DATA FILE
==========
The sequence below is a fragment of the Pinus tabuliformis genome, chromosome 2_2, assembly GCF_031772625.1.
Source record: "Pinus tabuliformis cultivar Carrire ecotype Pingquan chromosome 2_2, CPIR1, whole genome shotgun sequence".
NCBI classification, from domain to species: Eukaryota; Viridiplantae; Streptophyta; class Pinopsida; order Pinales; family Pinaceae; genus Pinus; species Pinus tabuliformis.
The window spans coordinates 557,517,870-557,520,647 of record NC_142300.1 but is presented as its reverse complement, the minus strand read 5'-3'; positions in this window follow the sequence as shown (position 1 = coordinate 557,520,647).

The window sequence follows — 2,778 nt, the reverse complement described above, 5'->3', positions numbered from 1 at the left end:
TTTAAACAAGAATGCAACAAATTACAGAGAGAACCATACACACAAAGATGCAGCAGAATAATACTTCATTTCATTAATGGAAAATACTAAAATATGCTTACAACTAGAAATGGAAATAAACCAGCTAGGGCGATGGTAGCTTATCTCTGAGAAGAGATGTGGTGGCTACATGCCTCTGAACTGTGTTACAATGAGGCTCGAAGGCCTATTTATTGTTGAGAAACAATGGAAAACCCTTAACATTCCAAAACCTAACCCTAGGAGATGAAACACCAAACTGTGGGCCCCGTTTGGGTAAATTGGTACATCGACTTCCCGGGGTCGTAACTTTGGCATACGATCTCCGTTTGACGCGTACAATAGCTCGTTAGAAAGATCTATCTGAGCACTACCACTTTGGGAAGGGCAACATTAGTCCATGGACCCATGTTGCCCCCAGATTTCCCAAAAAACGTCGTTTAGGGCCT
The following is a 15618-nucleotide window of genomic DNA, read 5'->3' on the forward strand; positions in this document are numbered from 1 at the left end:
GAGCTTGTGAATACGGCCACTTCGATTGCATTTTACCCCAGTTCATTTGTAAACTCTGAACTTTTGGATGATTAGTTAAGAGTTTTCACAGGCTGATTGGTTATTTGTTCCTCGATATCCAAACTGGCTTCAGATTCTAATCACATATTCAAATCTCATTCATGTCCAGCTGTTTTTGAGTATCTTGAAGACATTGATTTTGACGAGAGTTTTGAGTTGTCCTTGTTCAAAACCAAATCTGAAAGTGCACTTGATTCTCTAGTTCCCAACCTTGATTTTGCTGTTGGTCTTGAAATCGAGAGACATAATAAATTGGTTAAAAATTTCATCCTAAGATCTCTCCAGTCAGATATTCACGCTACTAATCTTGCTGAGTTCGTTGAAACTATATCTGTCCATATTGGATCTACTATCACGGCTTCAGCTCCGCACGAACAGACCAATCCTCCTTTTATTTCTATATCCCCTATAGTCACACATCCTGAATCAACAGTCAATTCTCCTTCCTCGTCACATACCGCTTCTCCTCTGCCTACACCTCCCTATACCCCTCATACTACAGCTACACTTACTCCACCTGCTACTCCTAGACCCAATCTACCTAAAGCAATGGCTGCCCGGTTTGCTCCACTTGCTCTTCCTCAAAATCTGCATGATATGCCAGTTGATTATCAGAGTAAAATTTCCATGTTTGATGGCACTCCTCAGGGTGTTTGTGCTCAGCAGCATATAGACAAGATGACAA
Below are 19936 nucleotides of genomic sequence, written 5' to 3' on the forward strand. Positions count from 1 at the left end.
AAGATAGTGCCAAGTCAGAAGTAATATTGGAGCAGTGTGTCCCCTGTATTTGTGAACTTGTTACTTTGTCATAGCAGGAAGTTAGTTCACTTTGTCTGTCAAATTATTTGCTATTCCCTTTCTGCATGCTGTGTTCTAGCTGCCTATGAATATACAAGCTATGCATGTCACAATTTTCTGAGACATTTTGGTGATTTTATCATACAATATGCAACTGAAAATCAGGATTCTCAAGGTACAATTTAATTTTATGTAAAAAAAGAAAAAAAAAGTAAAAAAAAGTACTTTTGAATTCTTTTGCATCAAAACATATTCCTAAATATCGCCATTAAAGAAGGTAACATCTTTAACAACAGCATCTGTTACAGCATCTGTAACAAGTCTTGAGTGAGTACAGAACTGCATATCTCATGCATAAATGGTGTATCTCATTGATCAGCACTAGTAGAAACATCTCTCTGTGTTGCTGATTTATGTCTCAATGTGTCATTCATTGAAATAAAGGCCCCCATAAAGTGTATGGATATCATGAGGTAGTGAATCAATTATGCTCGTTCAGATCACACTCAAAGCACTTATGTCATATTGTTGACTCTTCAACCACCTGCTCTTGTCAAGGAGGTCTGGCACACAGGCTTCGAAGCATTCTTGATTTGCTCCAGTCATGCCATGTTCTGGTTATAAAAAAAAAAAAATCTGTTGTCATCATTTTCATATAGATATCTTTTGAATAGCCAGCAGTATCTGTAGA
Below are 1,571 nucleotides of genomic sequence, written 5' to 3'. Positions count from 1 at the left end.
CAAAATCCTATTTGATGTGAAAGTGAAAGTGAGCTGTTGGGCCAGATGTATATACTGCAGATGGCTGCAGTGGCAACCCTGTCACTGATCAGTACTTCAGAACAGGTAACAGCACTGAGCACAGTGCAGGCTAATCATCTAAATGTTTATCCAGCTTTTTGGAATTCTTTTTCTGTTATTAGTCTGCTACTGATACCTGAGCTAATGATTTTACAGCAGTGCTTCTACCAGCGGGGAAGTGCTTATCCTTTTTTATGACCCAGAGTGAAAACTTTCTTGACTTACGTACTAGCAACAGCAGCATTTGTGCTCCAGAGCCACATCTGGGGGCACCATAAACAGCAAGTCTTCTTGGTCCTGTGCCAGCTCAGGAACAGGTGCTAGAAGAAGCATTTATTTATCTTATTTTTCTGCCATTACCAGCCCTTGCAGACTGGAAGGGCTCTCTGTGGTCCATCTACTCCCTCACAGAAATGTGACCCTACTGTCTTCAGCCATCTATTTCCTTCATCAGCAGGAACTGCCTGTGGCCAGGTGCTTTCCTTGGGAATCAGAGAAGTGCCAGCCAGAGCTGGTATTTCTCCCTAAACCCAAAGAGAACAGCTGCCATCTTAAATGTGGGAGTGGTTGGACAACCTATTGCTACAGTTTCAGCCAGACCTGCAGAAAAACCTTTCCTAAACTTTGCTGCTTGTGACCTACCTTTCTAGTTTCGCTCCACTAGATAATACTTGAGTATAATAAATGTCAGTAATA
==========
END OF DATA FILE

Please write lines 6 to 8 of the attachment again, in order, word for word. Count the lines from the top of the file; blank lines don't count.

TTTAAACAAGAATGCAACAAATTACAGAGAGAACCATACACACAAAGATGCAGCAGAATAATACTTCATTTCATTAATGGAAAATACTAAAATATGCTTACAACTAGAAATGGAAATAAACCAGCTAGGGCGATGGTAGCTTATCTCTGAGAAGAGATGTGGTGGCTACATGCCTCTGAACTGTGTTACAATGAGGCTCGAAGGCCTATTTATTGTTGAGAAACAATGGAAAACCCTTAACATTCCAAAACCTAACCCTAGGAGATGAAACACCAAACTGTGGGCCCCGTTTGGGTAAATTGGTACATCGACTTCCCGGGGTCGTAACTTTGGCATACGATCTCCGTTTGACGCGTACAATAGCTCGTTAGAAAGATCTATCTGAGCACTACCACTTTGGGAAGGGCAACATTAGTCCATGGACCCATGTTGCCCCCAGATTTCCCAAAAAACGTCGTTTAGGGCCT
The following is a 15618-nucleotide window of genomic DNA, read 5'->3' on the forward strand; positions in this document are numbered from 1 at the left end:
GAGCTTGTGAATACGGCCACTTCGATTGCATTTTACCCCAGTTCATTTGTAAACTCTGAACTTTTGGATGATTAGTTAAGAGTTTTCACAGGCTGATTGGTTATTTGTTCCTCGATATCCAAACTGGCTTCAGATTCTAATCACATATTCAAATCTCATTCATGTCCAGCTGTTTTTGAGTATCTTGAAGACATTGATTTTGACGAGAGTTTTGAGTTGTCCTTGTTCAAAACCAAATCTGAAAGTGCACTTGATTCTCTAGTTCCCAACCTTGATTTTGCTGTTGGTCTTGAAATCGAGAGACATAATAAATTGGTTAAAAATTTCATCCTAAGATCTCTCCAGTCAGATATTCACGCTACTAATCTTGCTGAGTTCGTTGAAACTATATCTGTCCATATTGGATCTACTATCACGGCTTCAGCTCCGCACGAACAGACCAATCCTCCTTTTATTTCTATATCCCCTATAGTCACACATCCTGAATCAACAGTCAATTCTCCTTCCTCGTCACATACCGCTTCTCCTCTGCCTACACCTCCCTATACCCCTCATACTACAGCTACACTTACTCCACCTGCTACTCCTAGACCCAATCTACCTAAAGCAATGGCTGCCCGGTTTGCTCCACTTGCTCTTCCTCAAAATCTGCATGATATGCCAGTTGATTATCAGAGTAAAATTTCCATGTTTGATGGCACTCCTCAGGGTGTTTGTGCTCAGCAGCATATAGACAAGATGACAA